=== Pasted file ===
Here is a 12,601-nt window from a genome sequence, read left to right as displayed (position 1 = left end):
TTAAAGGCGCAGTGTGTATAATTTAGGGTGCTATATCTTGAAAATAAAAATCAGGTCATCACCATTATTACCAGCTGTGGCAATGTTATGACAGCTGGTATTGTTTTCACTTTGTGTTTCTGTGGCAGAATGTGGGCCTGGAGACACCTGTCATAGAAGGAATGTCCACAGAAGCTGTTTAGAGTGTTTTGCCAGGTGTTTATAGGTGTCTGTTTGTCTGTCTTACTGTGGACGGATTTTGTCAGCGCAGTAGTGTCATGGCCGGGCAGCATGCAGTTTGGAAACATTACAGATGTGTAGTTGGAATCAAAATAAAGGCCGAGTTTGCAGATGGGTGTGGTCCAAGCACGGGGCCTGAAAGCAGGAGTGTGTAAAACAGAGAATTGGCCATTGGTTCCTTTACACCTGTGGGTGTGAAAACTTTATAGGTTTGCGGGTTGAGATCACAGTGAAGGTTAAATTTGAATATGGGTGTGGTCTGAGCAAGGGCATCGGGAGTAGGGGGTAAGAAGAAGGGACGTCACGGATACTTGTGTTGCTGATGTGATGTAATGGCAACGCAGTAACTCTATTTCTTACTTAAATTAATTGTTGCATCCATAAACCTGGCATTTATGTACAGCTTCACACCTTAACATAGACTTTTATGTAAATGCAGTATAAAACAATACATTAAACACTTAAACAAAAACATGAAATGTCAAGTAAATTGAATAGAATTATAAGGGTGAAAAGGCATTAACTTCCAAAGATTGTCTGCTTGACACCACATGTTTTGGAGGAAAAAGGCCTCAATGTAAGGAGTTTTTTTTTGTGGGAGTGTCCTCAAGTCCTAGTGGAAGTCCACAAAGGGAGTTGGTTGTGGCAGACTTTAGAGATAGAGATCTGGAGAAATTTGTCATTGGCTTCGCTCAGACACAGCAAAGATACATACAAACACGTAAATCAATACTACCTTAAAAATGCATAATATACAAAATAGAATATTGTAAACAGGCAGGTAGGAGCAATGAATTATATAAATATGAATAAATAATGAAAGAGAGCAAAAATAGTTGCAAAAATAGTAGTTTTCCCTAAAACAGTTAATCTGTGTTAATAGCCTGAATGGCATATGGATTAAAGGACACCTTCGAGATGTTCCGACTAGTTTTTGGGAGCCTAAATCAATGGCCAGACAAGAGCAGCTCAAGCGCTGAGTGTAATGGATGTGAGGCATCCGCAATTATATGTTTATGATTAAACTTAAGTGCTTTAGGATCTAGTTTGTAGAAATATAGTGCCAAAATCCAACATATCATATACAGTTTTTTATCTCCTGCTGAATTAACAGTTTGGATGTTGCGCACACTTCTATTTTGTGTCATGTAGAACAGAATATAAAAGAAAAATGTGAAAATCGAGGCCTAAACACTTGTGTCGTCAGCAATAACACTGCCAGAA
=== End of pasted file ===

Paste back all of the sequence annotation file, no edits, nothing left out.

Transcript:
Here is a 12,601-nt window from a genome sequence, read left to right as displayed (position 1 = left end):
TTAAAGGCGCAGTGTGTATAATTTAGGGTGCTATATCTTGAAAATAAAAATCAGGTCATCACCATTATTACCAGCTGTGGCAATGTTATGACAGCTGGTATTGTTTTCACTTTGTGTTTCTGTGGCAGAATGTGGGCCTGGAGACACCTGTCATAGAAGGAATGTCCACAGAAGCTGTTTAGAGTGTTTTGCCAGGTGTTTATAGGTGTCTGTTTGTCTGTCTTACTGTGGACGGATTTTGTCAGCGCAGTAGTGTCATGGCCGGGCAGCATGCAGTTTGGAAACATTACAGATGTGTAGTTGGAATCAAAATAAAGGCCGAGTTTGCAGATGGGTGTGGTCCAAGCACGGGGCCTGAAAGCAGGAGTGTGTAAAACAGAGAATTGGCCATTGGTTCCTTTACACCTGTGGGTGTGAAAACTTTATAGGTTTGCGGGTTGAGATCACAGTGAAGGTTAAATTTGAATATGGGTGTGGTCTGAGCAAGGGCATCGGGAGTAGGGGGTAAGAAGAAGGGACGTCACGGATACTTGTGTTGCTGATGTGATGTAATGGCAACGCAGTAACTCTATTTCTTACTTAAATTAATTGTTGCATCCATAAACCTGGCATTTATGTACAGCTTCACACCTTAACATAGACTTTTATGTAAATGCAGTATAAAACAATACATTAAACACTTAAACAAAAACATGAAATGTCAAGTAAATTGAATAGAATTATAAGGGTGAAAAGGCATTAACTTCCAAAGATTGTCTGCTTGACACCACATGTTTTGGAGGAAAAAGGCCTCAATGTAAGGAGTTTTTTTTTGTGGGAGTGTCCTCAAGTCCTAGTGGAAGTCCACAAAGGGAGTTGGTTGTGGCAGACTTTAGAGATAGAGATCTGGAGAAATTTGTCATTGGCTTCGCTCAGACACAGCAAAGATACATACAAACACGTAAATCAATACTACCTTAAAAATGCATAATATACAAAATAGAATATTGTAAACAGGCAGGTAGGAGCAATGAATTATATAAATATGAATAAATAATGAAAGAGAGCAAAAATAGTTGCAAAAATAGTAGTTTTCCCTAAAACAGTTAATCTGTGTTAATAGCCTGAATGGCATATGGATTAAAGGACACCTTCGAGATGTTCCGACTAGTTTTTGGGAGCCTAAATCAATGGCCAGACAAGAGCAGCTCAAGCGCTGAGTGTAATGGATGTGAGGCATCCGCAATTATATGTTTATGATTAAACTTAAGTGCTTTAGGATCTAGTTTGTAGAAATATAGTGCCAAAATCCAACATATCATATACAGTTTTTTATCTCCTGCTGAATTAACAGTTTGGATGTTGCGCACACTTCTATTTTGTGTCATGTAGAACAGAATATAAAAGAAAAATGTGAAAATCGAGGCCTAAACACTTGTGTCGTCAGCAATAACACTGCCAGAA